• Dependency hell is real.
    • Playbooks and tasks are built off of other playbooks and tasks, which are built off other playbooks and tasks. Actually figuring out what Ansible is really doing, to install mysql for instance, requires digging several layers deep into other ansible scripts.
  • Debugging is a chore.
    • When a dependency needs updating, or there's a newer pattern for install/update of OS and libs, it can be very difficult to find what parts of your ansible script need updating, and where to update. Often it's in one of those playbooks you've built from, and you're left waiting for them to update, or taking on that whole playbook yourself.
READ MORE
3 upvotes·2.3K views
Associate Java Developer at txtsol·

I am working on a full-stack application [Spring Boot (Java), AngularJS 7, MySQL] and Apache Maven as a build tool => I need to deploy and host this web app on AWS. I searched about it and find out I have to use PAAS. There are 2 things. 1- AWS Elastic Beanstalk 2- Amazon EC2 my question is that what services should I use to deploy and host my web app.

READ MORE
7 upvotes·18.6K views
Replies (3)
Principal Software Engineer at Accurate Background·
Recommends
Heroku

Technically, these and many others would work. In fact, Elastic Beanstalk uses EC2. EC2 is just the service that provisions the machines where code can run. Elastic Beanstalk is basically a layer on top of that, that hides some of the EC2 complexities.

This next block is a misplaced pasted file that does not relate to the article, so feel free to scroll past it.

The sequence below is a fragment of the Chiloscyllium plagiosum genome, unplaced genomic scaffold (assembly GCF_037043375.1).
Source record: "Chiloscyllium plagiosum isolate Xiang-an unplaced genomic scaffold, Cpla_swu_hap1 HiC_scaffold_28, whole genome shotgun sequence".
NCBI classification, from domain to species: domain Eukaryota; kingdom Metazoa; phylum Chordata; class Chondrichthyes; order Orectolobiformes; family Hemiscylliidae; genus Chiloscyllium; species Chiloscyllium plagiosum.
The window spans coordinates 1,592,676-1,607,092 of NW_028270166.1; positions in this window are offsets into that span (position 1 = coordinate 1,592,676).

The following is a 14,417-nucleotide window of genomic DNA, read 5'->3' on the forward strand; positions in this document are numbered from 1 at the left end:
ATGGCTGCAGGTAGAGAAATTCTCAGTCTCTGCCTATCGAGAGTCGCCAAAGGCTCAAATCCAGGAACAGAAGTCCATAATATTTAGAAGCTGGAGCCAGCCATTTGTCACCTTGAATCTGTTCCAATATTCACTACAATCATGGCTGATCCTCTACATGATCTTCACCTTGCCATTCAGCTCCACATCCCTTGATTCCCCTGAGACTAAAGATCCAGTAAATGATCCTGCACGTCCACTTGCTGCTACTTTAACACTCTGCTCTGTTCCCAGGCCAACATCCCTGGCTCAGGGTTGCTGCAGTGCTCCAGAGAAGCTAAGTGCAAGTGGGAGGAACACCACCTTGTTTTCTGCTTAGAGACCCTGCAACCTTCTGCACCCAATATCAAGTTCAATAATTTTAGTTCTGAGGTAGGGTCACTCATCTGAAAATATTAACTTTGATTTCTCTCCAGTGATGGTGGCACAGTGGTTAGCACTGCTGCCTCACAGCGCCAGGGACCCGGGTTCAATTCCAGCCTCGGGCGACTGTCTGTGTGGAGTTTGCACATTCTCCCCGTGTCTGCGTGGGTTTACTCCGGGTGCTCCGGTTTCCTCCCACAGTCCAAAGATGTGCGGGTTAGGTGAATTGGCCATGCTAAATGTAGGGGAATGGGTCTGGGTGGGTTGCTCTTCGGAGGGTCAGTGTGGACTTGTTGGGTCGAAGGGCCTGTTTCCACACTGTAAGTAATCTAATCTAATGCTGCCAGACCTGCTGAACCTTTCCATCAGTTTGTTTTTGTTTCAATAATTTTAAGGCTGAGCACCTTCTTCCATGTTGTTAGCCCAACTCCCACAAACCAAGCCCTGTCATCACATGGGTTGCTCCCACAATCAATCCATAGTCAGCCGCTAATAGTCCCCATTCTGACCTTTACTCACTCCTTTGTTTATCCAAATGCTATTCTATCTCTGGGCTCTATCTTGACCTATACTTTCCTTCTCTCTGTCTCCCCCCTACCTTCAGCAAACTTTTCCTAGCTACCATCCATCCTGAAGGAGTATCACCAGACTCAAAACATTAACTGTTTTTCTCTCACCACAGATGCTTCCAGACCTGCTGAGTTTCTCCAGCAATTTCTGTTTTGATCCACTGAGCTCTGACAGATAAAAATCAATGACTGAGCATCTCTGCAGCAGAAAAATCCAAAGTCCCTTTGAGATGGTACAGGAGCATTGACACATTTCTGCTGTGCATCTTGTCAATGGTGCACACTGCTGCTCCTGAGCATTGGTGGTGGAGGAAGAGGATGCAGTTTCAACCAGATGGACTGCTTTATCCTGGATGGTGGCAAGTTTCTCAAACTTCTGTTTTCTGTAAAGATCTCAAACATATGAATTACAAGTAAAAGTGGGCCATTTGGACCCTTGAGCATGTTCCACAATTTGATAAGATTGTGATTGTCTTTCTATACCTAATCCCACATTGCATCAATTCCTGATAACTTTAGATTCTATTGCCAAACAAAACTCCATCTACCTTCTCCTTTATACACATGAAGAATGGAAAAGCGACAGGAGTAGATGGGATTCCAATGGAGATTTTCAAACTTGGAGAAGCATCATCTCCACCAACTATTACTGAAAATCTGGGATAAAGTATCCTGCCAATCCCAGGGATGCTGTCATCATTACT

But complexity is a key thing to consider here. There is a lot of configuration that goes into setting up a deploy environment that is secure and stable. Unless you're an infrastructure expert, I would leave a direct EC2 setup alone.

If you, as a developer, have to set up a deployed app with no infrastructure team to support you, I would opt for something that does the most abstracting away of the complexities: So either Elastic Beanstalk or something like Heroku. I personally use Heroku for my personal projects, because of its ease of use.

READ MORE
5 upvotes·12.1K views
DevOps | Senior Developer ·

Here is my recommendation...and I do this sort of thing all the time.

Create a VPC with public and private networks. Launch a t3.small instance with Amazon Linux and install Jenkins in your public subnet of the network. Make sure all your Java dependencies are there...which they should be. If not, install them.

Create your Elastic Beanstalk application with Spring Boot, Java and Maven...which should be the Corretto 11 running on 64bit Amazon Linux 2/3.2.8 (as of today). You will need to have a file named Procfile in the root of your project. This will initiate your app start up. It should contain something like:

web: java -Dserver.port=8084 -jar build/libs/myapp-*.jar (relative to the root of the project)

In Jenkins you will make a project for building your Java application. In the project, you simply add the instructions in a shell script exactly like you would do it from the linux command line. You can also find Maven plugins. It's up to you and you can figure out how best to do that.